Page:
Scroll maps show a visual of the aggregate scroll activity on a given page. Use Scroll maps to see where the average fold of the page falls, and how many users scroll to a given depth. You can drag the floating blue bar on a Scroll map to the depth you wish to assess.

Scrollmap of the bedding page in a sample ecommerce application

The panel to the left of the Scroll map provides high-level insights with direct links to query results, such as a link to a list of views where the user scrolled past a given percentile. Below the insight panel is a minimap of the page and a distribution graph displaying granular scroll data, useful for identifying where the biggest drop-off occurs.

A screenshot of the queries for scroll data insights

Next steps

After understanding analytics, the next step is to understand the action in the context of other data outside of heatmaps. This might mean pivoting to the Analytics explorer. You can also watch associated session replays to visually see a user performing the action in the context of their overall session.


I am looking at a heatmap for a given view, but it’s showing me an unexpected page.

Heatmaps are based on Product Analytics view names. Depending on how your Product Analytics application is configured, many pages can start being grouped under the same view name, or you can start having specific view names.

The view that I selected is not showing the initial content.

Heatmaps are generated with Session Replay data. Datadog’s intelligent algorithm smartly picks a replay that is both recent and best matches the initial state of the page. In some cases, you might not be able to find the correct replay. To switch the background of your heatmap, you can use the Choose Background button to navigate through the different states of the page and find the one you are looking for.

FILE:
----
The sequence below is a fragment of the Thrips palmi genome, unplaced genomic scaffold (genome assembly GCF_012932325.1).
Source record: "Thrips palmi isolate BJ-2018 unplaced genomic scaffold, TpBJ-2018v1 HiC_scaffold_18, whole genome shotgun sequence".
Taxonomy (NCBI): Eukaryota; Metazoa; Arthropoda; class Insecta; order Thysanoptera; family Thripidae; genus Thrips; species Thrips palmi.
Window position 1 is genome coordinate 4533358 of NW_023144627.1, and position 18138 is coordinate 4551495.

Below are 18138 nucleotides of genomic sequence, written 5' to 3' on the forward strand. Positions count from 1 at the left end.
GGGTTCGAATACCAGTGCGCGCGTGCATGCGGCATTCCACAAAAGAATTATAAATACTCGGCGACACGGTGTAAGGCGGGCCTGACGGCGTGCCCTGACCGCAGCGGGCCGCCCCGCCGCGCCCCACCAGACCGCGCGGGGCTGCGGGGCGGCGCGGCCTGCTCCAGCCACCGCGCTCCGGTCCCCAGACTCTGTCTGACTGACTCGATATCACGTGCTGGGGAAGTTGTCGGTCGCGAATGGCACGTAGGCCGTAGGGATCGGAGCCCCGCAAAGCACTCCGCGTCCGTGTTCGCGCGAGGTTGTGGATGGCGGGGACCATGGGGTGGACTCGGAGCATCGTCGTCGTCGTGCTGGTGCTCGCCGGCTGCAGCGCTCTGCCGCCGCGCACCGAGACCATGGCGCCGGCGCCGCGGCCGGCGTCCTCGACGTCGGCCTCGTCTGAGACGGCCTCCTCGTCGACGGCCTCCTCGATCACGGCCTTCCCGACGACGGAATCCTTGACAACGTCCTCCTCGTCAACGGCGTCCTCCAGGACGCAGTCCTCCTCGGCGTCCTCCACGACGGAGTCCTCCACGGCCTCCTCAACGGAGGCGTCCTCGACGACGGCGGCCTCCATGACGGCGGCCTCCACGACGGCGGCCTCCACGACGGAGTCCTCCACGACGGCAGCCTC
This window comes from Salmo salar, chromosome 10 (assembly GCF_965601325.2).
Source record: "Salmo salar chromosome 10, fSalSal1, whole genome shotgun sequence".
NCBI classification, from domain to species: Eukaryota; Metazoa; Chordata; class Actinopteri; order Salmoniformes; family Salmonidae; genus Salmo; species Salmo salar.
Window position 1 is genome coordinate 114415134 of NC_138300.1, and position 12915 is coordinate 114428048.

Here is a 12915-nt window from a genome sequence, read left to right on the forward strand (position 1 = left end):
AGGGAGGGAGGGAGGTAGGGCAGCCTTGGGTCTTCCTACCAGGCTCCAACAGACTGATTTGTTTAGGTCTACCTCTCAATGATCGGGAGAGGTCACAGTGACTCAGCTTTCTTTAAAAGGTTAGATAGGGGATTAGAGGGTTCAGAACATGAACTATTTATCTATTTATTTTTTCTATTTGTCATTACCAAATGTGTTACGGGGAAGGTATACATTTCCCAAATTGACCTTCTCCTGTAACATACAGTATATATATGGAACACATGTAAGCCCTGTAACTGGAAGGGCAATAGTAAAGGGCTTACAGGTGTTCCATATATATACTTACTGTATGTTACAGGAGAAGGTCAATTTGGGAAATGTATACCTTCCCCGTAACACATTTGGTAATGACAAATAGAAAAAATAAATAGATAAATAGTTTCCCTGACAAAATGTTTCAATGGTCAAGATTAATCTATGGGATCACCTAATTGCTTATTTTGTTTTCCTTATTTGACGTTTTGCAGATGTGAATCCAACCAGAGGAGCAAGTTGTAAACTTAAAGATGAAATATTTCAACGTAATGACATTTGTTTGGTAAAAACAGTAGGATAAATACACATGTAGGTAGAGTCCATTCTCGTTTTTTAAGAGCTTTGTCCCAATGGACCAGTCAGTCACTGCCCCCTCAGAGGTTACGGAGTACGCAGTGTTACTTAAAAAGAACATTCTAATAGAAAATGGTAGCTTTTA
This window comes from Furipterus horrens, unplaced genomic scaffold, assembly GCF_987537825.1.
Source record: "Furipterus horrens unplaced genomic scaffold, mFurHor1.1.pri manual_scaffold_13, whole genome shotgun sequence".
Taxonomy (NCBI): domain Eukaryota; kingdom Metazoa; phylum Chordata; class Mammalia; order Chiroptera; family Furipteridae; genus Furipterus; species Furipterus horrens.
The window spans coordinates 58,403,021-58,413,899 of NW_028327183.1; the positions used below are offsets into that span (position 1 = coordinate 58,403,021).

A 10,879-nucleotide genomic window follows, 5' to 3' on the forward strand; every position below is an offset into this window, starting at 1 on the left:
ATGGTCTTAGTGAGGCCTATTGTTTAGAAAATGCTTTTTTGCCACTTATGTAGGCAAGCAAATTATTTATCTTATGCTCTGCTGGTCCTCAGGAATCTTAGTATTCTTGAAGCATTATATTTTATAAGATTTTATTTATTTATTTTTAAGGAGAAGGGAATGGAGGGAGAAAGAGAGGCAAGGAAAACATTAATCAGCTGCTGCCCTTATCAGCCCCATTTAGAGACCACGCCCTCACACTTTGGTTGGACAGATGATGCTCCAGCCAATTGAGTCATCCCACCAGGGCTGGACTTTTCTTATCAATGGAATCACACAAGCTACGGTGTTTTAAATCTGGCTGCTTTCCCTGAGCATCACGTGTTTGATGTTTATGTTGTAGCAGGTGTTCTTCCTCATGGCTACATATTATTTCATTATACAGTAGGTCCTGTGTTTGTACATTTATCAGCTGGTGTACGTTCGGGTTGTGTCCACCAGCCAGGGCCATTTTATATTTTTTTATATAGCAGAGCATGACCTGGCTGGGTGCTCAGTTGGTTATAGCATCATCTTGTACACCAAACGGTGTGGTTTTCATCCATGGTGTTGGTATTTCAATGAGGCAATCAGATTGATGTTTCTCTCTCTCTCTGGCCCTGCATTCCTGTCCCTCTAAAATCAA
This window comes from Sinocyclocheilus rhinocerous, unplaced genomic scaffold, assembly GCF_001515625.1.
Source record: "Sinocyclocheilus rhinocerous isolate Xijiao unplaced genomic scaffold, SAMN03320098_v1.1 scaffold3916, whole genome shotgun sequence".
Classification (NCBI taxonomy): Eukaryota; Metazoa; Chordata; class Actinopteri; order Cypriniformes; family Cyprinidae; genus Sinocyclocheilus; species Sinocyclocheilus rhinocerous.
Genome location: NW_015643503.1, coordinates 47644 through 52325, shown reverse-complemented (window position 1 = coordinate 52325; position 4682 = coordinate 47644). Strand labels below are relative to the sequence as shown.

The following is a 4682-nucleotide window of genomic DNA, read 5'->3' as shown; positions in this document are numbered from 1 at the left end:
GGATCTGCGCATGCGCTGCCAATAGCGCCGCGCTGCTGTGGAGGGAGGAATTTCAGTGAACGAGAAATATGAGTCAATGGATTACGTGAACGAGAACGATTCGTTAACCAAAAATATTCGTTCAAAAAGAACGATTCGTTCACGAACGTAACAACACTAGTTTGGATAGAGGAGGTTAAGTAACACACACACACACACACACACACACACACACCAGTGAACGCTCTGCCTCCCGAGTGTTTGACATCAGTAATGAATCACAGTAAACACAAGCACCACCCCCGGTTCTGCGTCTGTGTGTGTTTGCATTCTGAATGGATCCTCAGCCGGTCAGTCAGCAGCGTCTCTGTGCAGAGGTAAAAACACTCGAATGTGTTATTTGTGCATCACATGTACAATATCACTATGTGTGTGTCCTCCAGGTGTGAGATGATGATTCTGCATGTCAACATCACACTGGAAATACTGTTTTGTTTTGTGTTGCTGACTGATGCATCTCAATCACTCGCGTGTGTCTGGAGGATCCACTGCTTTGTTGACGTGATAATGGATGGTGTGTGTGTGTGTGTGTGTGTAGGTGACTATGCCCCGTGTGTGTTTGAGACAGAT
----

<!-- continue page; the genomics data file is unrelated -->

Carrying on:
On the action list on the side of my heatmap, I see an icon showing an element that is not visibile in the heatmap.

Hidden elements in the action list on a heatmap.

The tooltip on the icon says element is not visible. This means that the element is a common action on your page, but it’s not displayed on the background in the heatmap. To see that element, you can click Choose Background in the bottom right corner to switch the background of your heatmap to one where that element is present.

After attempting to create a heatmap, I see a “No Replay Data” state appear.

This means that Datadog could not find any Session Replays to use as a heatmap background that matches the current search filters. If you just started to record sessions with the Browser SDK, it may also take a few minutes for the Session Replay to be available for viewing.

After attempting to create a heatmap, I see a “Not enough data to generate a heatmap” state appear.

This means that Datadog was not able to match any user actions with the current selected replay. This happens for a variety of reasons, such as:

  • Your application is not using the latest SDK version (>= 4.20.0).
  • Your page has recently changed drastically.

All of the user information on the page is empty.

User information is not collected by default. Heatmaps use the user information available in your session data to display relevant insights on behavior.

Further reading